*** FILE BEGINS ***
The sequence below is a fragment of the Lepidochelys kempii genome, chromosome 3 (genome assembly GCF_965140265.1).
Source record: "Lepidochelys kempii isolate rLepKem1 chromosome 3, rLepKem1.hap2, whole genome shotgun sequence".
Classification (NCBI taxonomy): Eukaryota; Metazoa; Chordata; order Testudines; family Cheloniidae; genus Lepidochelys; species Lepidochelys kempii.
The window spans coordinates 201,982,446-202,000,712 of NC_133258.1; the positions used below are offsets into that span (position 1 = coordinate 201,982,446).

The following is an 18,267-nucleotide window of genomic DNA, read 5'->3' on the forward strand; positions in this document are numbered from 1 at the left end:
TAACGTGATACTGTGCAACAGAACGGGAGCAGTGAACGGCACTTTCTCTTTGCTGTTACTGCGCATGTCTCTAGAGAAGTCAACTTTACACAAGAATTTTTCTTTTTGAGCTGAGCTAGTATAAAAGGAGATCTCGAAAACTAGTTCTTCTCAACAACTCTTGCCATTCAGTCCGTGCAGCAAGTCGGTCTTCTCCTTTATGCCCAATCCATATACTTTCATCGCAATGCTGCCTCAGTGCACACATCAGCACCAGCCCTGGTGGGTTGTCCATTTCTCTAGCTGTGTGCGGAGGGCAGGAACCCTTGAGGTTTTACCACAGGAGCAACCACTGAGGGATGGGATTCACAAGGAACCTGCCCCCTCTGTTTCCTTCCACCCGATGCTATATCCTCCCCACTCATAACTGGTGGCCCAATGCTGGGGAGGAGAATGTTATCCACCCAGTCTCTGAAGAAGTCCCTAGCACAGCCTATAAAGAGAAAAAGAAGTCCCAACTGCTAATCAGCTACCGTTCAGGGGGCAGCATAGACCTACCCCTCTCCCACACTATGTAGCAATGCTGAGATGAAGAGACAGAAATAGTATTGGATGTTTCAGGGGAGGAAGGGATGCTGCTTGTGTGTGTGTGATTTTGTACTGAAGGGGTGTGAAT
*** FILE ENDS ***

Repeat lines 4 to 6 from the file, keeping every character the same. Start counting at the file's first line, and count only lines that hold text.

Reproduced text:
The window spans coordinates 201,982,446-202,000,712 of NC_133258.1; the positions used below are offsets into that span (position 1 = coordinate 201,982,446).

The following is an 18,267-nucleotide window of genomic DNA, read 5'->3' on the forward strand; positions in this document are numbered from 1 at the left end:
TAACGTGATACTGTGCAACAGAACGGGAGCAGTGAACGGCACTTTCTCTTTGCTGTTACTGCGCATGTCTCTAGAGAAGTCAACTTTACACAAGAATTTTTCTTTTTGAGCTGAGCTAGTATAAAAGGAGATCTCGAAAACTAGTTCTTCTCAACAACTCTTGCCATTCAGTCCGTGCAGCAAGTCGGTCTTCTCCTTTATGCCCAATCCATATACTTTCATCGCAATGCTGCCTCAGTGCACACATCAGCACCAGCCCTGGTGGGTTGTCCATTTCTCTAGCTGTGTGCGGAGGGCAGGAACCCTTGAGGTTTTACCACAGGAGCAACCACTGAGGGATGGGATTCACAAGGAACCTGCCCCCTCTGTTTCCTTCCACCCGATGCTATATCCTCCCCACTCATAACTGGTGGCCCAATGCTGGGGAGGAGAATGTTATCCACCCAGTCTCTGAAGAAGTCCCTAGCACAGCCTATAAAGAGAAAAAGAAGTCCCAACTGCTAATCAGCTACCGTTCAGGGGGCAGCATAGACCTACCCCTCTCCCACACTATGTAGCAATGCTGAGATGAAGAGACAGAAATAGTATTGGATGTTTCAGGGGAGGAAGGGATGCTGCTTGTGTGTGTGTGATTTTGTACTGAAGGGGTGTGAAT